Interview: The Cranberries

Bevor sie am 8. Oktober in Berlin in der Max-Schmeling-Halle zu Gast sind, hat sich Gitarrist Noel Hogan die Zeit für ein kurzes Interview mit berlinmusic.tv genommen:

 

Nach ihrer Wiedervereinigung 2009 haben sie vor gut acht Monaten ihr lange erwartetes sechstes Studioalbum "Roses" veröffentlicht. Nach dreimonatiger Baby- und Erholungspause sind The Cranberries damit nun erneut auf europaweiter Tournee. Als eine der weltweit erfolgreichsten Bands der Neunziger knüpfen sie auch Jahre später noch an ihre Erfolge von über vierzig Millionen verkauften Platten an und spielen in ausverkauften Konzerthallen. Höchste Zeit also, Noel Hogan vor dem Gig in Barcelona auf ein Zwischenresumé ans Telefon zu holen und über das neue Album, alte Fans und die aktuelle Tour zu sprechen:

 

 

You just started touring in behalf of your latest and sixth studio album "Roses”. What’s been the response towards the new material so far?

Oh it’s been great, when it came out we went down to Australia and Asia and the reaction was great! We worked our way up forward to the States and it has been really great there, too. Now it is time to judge the reaction across Europe - so far it's been brilliant, we are really, really happy with the album. It is an interesting time for us, because you wonder that it is such a massive gap: it has been ten years between our last studio album and this one. You wonder if people will still be interested in it.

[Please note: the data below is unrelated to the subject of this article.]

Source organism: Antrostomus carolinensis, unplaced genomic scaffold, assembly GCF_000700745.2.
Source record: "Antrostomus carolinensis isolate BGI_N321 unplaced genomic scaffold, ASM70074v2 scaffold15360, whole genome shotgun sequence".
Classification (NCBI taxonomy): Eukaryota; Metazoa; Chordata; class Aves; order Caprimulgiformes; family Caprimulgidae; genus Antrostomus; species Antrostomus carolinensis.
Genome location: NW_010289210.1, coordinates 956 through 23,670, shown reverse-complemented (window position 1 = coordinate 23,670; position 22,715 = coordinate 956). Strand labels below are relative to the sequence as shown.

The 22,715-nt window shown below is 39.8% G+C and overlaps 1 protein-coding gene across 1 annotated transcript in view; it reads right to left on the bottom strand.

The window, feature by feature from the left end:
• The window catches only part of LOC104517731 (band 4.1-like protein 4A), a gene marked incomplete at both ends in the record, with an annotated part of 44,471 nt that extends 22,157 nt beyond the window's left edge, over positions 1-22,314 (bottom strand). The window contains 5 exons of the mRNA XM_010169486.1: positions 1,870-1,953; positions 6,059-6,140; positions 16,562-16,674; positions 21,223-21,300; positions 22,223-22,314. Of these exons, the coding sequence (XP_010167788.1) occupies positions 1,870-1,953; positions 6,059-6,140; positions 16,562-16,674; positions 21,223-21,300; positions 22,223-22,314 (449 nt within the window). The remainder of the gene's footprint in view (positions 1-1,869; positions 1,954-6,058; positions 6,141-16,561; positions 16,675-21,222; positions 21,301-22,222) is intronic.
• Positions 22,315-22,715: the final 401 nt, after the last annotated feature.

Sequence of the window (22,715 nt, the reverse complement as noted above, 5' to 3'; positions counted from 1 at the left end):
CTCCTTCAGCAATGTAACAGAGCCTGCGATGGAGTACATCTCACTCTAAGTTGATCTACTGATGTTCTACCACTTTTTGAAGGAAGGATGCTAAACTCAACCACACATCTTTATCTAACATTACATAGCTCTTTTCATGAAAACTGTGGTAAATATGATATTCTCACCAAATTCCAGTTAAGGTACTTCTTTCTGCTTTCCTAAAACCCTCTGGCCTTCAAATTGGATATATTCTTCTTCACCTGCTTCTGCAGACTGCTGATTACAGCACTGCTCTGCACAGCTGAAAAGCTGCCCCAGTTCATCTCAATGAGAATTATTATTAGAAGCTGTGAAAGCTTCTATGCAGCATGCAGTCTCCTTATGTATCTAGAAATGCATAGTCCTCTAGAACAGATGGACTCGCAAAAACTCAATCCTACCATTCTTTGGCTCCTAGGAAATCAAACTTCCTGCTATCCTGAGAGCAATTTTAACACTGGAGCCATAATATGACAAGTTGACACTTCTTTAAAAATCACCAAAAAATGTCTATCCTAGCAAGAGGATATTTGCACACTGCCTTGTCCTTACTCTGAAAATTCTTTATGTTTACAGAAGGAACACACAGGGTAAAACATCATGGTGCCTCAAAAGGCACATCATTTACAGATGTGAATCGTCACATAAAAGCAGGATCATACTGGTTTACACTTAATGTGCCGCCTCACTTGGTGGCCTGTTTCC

Soundwise, "Roses” distinctively seemed to be one decent Cranberries album to me. Your producer Stephen Street is obviously well-familiar with the right tone since doing three of your albums.

Yeah, our producer Stephen Street would have a lot to do with that. From the beginning, he wanted to kind of get back to the roots because the sound definitely changed over the years. But also, he was respectful the moment that I brought new stuff in. I said "Look, we already have new songs, but they are slightly different” (…) like little samples and electronic parts, that weren’t really part of the Cranberries’ Sound years ago, to kind of modernize it as well. So we tried to find that happy medium of both things working and I think we did. The newer things in there do not overtake the original kind of Cranberries Sound. Fans of the band will be happy because it’s still that melodic kind of Indie-Pop that we have always done.

 

Currently there’s another +30 shows to come. Has there been any concern to maybe fall back into that routine you were facing back in 2003 when you decided to stop?

 

You know, we nearly had three months off. When we saw the schedule we were going "Right, this is a long run.” We were not gonna keep going for the whole year, so we took the summer off and everybody got time to spend time with their families. Now it is Full On for the next couple of months and then the plan is to take Christmas off until probably January again. It is kind of doing it in blocks(…) You know as we all love doing it, like any job you need to have your time off when you do what we do. It’s nice to kind of have something to look forward to again, where you can get away from it, clear your head and then come back again.